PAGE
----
He is gone but not forgotten and we are getting a stone carved for his site, and planting a super knockout rose outside the fence nearby (otherwise those silly goats will eat it.)

Princess is a little lonely without him, but she does have her goatie girls.  I am not sure if I am actually done with horses.  I did get bucked off my neighbor's horse soon after Reno was gone.  It was not fun.  Probably the most painful part (okay not really), was that I was hurt and could not get back on and ride that sucker into submission myself.  Fortunately, I wasn't so hurt that I couldn't drive a bus! 

That realization that comes over you as you do the quicky assessment, while still lying on the ground....nothing is broke, but something is definitely messed up---dang! he is going to step on me if I don't move fast, and what will happen to my family if I am REALLY injured?!  No surgery today if I can get up quickly!  (which I did.)  But my back/pelvis was jammed up for about 3 weeks.  Sleeping on heating pad, Aleve for breakfast and very slow walking for about a month, and I am back to normal.  Also made me miss Reno all the more.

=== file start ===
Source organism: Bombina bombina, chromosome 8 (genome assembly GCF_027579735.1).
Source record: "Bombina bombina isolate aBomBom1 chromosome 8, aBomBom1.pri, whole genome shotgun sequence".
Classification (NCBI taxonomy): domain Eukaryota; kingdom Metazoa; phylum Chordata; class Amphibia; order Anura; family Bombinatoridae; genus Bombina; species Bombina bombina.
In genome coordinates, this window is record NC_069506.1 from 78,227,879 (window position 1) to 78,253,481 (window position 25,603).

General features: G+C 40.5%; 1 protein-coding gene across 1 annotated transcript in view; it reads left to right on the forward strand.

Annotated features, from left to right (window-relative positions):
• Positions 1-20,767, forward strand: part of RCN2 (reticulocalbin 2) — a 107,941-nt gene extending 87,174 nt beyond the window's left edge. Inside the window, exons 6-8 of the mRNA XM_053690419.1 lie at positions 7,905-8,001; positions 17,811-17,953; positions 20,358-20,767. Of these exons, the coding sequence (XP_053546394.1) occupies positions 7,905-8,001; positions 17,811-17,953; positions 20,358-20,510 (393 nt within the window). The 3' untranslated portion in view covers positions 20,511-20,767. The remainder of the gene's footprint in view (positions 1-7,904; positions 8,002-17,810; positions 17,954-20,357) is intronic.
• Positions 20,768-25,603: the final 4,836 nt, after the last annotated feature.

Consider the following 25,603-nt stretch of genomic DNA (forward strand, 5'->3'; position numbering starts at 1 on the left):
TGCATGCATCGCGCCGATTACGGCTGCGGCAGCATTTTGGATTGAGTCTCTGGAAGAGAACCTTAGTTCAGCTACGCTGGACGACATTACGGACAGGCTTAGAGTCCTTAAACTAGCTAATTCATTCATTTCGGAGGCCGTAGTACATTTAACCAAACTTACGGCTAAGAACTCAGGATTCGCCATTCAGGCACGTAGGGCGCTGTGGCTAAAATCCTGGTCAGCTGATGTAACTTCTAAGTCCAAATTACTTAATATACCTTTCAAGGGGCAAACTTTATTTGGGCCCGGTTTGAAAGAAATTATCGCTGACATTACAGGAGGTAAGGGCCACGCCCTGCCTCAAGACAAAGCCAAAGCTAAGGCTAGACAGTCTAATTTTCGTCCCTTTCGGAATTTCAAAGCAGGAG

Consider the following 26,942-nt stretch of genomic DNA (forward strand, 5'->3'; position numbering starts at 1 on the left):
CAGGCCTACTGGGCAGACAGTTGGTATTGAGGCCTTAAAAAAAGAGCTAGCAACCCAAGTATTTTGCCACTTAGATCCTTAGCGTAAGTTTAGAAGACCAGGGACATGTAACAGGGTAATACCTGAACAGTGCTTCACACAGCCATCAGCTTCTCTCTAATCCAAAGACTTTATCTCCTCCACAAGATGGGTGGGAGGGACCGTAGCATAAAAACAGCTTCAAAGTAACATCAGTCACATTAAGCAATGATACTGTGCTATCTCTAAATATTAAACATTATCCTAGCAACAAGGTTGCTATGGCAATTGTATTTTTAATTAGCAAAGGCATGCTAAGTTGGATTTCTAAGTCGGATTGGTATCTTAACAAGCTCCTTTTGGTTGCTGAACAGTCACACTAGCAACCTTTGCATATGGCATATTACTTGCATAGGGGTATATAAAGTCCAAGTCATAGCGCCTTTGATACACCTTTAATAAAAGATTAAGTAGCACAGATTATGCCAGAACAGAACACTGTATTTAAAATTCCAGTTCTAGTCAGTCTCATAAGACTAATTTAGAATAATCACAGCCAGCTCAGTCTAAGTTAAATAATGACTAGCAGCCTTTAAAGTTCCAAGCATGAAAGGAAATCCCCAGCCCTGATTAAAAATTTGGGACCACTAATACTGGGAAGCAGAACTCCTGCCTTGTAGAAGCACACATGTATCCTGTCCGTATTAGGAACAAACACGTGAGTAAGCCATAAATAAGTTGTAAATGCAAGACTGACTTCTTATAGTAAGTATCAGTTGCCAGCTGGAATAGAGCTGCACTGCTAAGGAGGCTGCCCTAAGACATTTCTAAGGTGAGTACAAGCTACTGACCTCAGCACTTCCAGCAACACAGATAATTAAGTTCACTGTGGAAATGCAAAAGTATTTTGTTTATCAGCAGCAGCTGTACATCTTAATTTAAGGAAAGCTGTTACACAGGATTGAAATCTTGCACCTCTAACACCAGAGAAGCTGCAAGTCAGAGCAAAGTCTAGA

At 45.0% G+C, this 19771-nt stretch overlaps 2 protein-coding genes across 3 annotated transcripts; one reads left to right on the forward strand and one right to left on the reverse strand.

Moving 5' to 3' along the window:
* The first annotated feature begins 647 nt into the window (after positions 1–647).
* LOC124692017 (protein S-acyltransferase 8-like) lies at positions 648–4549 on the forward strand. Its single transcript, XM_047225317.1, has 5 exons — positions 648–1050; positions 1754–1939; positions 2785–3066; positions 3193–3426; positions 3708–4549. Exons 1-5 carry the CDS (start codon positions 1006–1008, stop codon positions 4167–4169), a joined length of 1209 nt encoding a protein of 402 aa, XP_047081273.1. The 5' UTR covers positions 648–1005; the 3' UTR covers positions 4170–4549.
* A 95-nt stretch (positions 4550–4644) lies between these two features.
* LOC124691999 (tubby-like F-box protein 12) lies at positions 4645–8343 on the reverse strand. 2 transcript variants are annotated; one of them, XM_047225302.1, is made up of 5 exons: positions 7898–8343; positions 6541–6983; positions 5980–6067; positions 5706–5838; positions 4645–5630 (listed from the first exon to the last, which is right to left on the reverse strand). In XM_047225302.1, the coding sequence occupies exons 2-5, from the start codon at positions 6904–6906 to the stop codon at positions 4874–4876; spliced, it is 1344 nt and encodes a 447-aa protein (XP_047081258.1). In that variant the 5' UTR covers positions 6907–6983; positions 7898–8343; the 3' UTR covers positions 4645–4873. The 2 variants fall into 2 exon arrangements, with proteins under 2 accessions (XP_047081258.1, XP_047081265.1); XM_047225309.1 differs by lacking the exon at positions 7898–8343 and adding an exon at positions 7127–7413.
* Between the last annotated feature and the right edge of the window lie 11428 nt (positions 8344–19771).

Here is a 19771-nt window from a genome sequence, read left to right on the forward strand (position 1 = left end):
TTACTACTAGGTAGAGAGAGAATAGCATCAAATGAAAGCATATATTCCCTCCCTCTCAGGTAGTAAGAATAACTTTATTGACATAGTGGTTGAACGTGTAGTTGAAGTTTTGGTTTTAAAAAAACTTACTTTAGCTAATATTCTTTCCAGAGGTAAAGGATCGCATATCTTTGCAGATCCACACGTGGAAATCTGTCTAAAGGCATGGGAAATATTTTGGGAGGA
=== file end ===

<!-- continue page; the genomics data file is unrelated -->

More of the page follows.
It was a nasty buck and twist and brought my age right into focus.  Will I keep doing this?  Should I just move over to dogs for good?  Handyman would love to turn that barn into a woodshop.  What  about llamas?  Yeah.  Llamas!  They can't kill me and #3 would love to show a llama at the fair. 

Me?  The one who has looked down my nose at llamas for many years, is actually signing the little one up to lease a llama for the summer.  Pack up the chaps, Honey.  We're getting a pet that can spit at us! :)  Oh, and you don't have to shovel their poop, and they don't need a farrier, and they don't bite or kick or rear or buck.  And, oh can't ride them.  :(